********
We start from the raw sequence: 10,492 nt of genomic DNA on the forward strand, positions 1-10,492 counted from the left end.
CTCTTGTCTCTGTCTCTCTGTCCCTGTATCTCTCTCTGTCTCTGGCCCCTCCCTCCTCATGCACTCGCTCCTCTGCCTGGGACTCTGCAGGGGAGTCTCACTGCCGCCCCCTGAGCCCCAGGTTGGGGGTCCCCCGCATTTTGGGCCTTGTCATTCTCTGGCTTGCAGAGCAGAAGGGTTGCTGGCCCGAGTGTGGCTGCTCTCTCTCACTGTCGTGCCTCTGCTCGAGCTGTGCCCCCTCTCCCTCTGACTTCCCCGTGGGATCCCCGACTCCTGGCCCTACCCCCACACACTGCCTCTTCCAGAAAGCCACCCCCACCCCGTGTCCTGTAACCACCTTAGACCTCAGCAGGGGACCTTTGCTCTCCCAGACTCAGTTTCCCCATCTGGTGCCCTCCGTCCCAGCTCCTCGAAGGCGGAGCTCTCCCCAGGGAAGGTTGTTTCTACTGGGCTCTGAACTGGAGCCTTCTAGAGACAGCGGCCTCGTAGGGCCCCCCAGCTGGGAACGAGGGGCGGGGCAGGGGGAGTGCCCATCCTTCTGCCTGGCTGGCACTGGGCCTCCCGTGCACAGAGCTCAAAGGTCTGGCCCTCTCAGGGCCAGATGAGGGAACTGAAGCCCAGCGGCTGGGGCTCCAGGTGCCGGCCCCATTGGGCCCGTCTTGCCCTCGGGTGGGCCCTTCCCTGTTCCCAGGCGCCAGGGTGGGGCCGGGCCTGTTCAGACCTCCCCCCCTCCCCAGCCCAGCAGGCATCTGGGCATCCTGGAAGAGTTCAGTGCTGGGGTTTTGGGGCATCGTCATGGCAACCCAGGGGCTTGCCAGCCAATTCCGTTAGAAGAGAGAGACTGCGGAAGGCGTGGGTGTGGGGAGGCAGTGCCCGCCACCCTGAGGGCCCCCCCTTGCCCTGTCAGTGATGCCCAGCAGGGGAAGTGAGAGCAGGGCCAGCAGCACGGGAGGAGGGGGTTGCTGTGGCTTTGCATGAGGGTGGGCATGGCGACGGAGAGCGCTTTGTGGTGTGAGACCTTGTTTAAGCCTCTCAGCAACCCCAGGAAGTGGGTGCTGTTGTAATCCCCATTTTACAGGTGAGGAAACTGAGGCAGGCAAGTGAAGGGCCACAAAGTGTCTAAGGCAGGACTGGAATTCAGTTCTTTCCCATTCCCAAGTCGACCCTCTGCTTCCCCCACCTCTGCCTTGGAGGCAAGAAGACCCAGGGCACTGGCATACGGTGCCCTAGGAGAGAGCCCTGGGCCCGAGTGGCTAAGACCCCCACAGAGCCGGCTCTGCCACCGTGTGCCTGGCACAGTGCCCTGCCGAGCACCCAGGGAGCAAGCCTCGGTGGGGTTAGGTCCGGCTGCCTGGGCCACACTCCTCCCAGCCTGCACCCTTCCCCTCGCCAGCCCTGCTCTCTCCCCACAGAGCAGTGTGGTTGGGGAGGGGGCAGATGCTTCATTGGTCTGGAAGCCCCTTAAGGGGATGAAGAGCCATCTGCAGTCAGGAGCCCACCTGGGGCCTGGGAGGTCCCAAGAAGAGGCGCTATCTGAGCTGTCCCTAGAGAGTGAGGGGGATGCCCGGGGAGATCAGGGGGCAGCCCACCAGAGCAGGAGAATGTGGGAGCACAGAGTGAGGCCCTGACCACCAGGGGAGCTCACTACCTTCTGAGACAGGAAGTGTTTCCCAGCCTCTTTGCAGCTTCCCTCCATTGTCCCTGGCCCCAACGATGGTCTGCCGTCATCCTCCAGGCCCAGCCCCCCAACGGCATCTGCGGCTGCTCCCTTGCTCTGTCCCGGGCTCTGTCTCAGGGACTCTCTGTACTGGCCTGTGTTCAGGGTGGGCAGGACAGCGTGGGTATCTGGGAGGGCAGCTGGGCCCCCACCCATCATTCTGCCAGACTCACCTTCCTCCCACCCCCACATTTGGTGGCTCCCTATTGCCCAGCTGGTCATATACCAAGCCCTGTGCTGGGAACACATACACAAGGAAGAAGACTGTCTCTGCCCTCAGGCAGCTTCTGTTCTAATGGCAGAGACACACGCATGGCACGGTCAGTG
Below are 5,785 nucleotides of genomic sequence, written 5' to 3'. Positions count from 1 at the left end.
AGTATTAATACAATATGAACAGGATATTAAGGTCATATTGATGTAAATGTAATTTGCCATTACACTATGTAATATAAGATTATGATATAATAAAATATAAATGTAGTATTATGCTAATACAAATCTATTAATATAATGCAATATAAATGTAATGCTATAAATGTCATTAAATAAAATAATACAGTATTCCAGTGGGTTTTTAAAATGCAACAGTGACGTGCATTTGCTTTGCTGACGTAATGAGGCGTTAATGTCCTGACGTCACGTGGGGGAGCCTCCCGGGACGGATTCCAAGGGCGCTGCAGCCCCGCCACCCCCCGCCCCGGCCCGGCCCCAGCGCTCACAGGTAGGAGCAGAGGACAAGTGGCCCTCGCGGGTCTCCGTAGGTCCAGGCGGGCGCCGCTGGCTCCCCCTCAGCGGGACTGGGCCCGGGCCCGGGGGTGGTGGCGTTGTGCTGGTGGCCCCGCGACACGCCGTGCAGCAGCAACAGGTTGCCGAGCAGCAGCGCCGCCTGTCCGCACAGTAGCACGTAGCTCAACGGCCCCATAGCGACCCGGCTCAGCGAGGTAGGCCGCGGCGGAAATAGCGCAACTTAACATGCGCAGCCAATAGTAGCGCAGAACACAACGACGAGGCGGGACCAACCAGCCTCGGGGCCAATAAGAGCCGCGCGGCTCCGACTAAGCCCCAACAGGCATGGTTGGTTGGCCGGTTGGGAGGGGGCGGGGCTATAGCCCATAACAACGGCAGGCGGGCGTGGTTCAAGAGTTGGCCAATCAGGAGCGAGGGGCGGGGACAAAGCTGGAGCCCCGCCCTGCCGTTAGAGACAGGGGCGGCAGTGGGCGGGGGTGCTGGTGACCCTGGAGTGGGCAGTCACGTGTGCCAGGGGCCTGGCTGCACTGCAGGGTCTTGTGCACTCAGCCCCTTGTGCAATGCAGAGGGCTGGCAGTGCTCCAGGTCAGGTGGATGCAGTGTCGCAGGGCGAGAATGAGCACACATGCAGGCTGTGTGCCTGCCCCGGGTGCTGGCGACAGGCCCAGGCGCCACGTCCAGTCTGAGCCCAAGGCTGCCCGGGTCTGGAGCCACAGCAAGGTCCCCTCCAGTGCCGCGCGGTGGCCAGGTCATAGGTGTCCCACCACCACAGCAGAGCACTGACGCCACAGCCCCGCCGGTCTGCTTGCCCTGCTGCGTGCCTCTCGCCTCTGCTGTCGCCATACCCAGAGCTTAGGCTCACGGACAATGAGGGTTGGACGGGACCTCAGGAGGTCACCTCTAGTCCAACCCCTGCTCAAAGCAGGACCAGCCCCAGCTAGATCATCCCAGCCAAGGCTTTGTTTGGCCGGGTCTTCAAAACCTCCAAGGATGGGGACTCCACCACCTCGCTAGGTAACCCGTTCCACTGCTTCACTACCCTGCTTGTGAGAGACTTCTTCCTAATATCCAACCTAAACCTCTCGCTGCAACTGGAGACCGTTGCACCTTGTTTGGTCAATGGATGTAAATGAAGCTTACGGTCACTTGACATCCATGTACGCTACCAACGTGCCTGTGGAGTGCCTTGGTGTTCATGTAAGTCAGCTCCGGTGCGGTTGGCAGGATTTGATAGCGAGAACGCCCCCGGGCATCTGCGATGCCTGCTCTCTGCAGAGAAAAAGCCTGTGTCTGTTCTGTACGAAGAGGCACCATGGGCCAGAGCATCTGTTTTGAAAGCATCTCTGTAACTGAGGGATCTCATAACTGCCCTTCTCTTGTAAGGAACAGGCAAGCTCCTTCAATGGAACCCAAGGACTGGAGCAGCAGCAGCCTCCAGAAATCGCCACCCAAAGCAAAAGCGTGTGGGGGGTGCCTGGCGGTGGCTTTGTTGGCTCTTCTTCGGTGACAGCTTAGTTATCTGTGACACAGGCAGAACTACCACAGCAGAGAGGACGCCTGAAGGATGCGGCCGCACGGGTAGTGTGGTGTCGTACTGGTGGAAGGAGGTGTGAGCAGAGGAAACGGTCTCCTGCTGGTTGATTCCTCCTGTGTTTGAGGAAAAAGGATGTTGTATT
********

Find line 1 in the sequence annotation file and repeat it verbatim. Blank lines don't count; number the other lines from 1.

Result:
We start from the raw sequence: 10,492 nt of genomic DNA on the forward strand, positions 1-10,492 counted from the left end.